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A short history of bordellos in San Francisco, part 3

Stanford also told her own story photo: PUTNAM

Lest readers think this series on the bordellos of San Francisco is never-ending, let me assure them that I am running out of madams and this will be the end of it. Unless, by popular demand, I am bidden to engage in further research by my esteemed editors.

“Diamond Jessie” Hayman

Another madam who stands out during the period just before and after the San Francisco Earthquake and Fire was “Diamond Jessie” Hayman. She was fond of calling her parlor house on Ellis Street “an oasis from cares and time.” The story of New Orleans-born Diamond Jessie spanned a period from the 1890s up to the time of Prohibition in 1919. At the time, she called herself Jessie Mellon and was a “boarder” at the Ellis Street house of a madam named Nina Hayman. Later, after the tall, slender and raven-tressed Jessie had a series of trysts with a Russian Grand Duke on a world tour, she took over the madam’s name and the business and became wealthy, always believing that diamonds were a girl’s best friend. Arnold Genthe, the San Francisco photographer who seems to have arranged a liaison between the royal Russian and the engaging prostitute, described her by saying “She had the face and figure of an empress, and the pose and manner of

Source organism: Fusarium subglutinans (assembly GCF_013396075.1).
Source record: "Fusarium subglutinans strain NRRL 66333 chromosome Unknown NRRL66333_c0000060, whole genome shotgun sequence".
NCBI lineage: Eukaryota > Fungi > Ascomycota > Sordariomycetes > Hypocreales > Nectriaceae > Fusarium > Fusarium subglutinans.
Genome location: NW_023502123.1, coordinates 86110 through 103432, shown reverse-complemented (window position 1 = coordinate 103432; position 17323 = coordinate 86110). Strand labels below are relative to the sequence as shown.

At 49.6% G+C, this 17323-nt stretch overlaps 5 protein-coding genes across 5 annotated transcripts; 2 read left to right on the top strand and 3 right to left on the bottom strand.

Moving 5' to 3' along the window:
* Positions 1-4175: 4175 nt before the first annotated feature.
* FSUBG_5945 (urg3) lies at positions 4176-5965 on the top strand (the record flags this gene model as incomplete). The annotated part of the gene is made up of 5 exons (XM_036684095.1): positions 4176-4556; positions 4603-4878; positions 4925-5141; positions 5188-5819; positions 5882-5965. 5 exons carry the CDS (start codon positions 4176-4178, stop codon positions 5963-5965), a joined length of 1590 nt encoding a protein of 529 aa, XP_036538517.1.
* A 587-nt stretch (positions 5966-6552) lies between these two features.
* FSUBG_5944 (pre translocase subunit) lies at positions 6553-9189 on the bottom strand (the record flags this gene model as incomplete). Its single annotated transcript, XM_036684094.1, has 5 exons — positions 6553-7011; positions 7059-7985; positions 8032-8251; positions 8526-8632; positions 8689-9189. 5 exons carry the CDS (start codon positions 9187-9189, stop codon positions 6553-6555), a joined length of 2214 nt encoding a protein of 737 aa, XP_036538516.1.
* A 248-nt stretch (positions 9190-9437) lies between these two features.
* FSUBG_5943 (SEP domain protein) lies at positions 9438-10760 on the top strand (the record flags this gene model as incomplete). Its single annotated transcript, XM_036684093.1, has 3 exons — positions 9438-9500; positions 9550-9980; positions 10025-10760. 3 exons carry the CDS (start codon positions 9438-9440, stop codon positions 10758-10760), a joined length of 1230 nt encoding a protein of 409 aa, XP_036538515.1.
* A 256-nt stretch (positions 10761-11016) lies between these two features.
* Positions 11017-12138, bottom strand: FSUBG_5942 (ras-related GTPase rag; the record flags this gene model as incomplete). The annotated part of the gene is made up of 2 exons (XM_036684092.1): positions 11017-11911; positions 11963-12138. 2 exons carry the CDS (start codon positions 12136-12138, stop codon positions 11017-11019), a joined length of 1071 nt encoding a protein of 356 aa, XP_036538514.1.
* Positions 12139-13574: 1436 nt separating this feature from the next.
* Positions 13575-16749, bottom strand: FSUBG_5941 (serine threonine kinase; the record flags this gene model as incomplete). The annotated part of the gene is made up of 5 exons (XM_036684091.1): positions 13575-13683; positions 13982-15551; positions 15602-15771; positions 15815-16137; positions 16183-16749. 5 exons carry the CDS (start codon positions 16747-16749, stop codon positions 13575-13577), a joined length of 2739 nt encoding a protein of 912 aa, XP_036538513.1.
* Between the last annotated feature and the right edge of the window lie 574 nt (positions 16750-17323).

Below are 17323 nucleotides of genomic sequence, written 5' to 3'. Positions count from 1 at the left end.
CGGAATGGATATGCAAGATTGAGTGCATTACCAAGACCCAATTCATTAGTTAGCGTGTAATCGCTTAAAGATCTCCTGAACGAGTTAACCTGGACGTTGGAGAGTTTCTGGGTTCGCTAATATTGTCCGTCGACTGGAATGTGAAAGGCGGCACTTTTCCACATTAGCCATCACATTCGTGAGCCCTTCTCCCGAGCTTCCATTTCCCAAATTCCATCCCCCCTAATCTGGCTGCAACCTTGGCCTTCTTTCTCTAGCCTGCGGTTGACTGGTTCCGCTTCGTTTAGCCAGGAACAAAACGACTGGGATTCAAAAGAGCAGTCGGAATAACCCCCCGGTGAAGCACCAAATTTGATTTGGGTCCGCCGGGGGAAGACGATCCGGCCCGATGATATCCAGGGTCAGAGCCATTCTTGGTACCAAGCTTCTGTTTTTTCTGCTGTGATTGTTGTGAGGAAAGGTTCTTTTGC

one as well.”

Diamond Jessie operated what amounted to a chain of parlor houses. It wasn’t until 1917 that she was forced to close them down by a combination of social reform legislation and a crusade against vice by religious interests. She retired gracefully.  She died in a London hotel while on a world tour.

“I shot him because I loved him …”

A native San Franciscan born in the Mission District in 1869, blonde and flamboyant Tessie Wall became a madam in the City’s Tenderloin early in the 1900s. She apparently had a tremendous capacity for champagne and once is reported to have outlasted world champion boxer John L. Sullivan in a drinking bout while she worked as a dancehall girl in a Market Street dive. Her parlor house, first on Larkin Street, then on O’Farrell, was popular with the young college boy clientele. She later married gambler Frank Daroux. After a few years of marriage, Daroux and Tessie Wall were divorced, but she continued to carry the torch. When he refused to return to her, she shot him, but he survived. When arrested she cried out, “I shot him because I love him, God damn him!” Tessie retired with a fortune and
died in 1932.

From Madam to Mayor

In her book The Lady of the House published in 1966, Sally Stanford said, “Madaming is the sort of thing that just happens to you — like getting a battlefield commission or becoming dean of women at Stanford University.”

Mabel Janice Busby, who would become the idiosyncratic and famous madam Sally Stanford, was born in Oregon in 1903. Later she said she took the name because Sally was a good hooker name and because she had seen the headline “Stanford Wins Big Game.” Dysfunctional marriages led her to San Francisco, where in the 1930s and 1940s she operated a series of high-class parlor houses.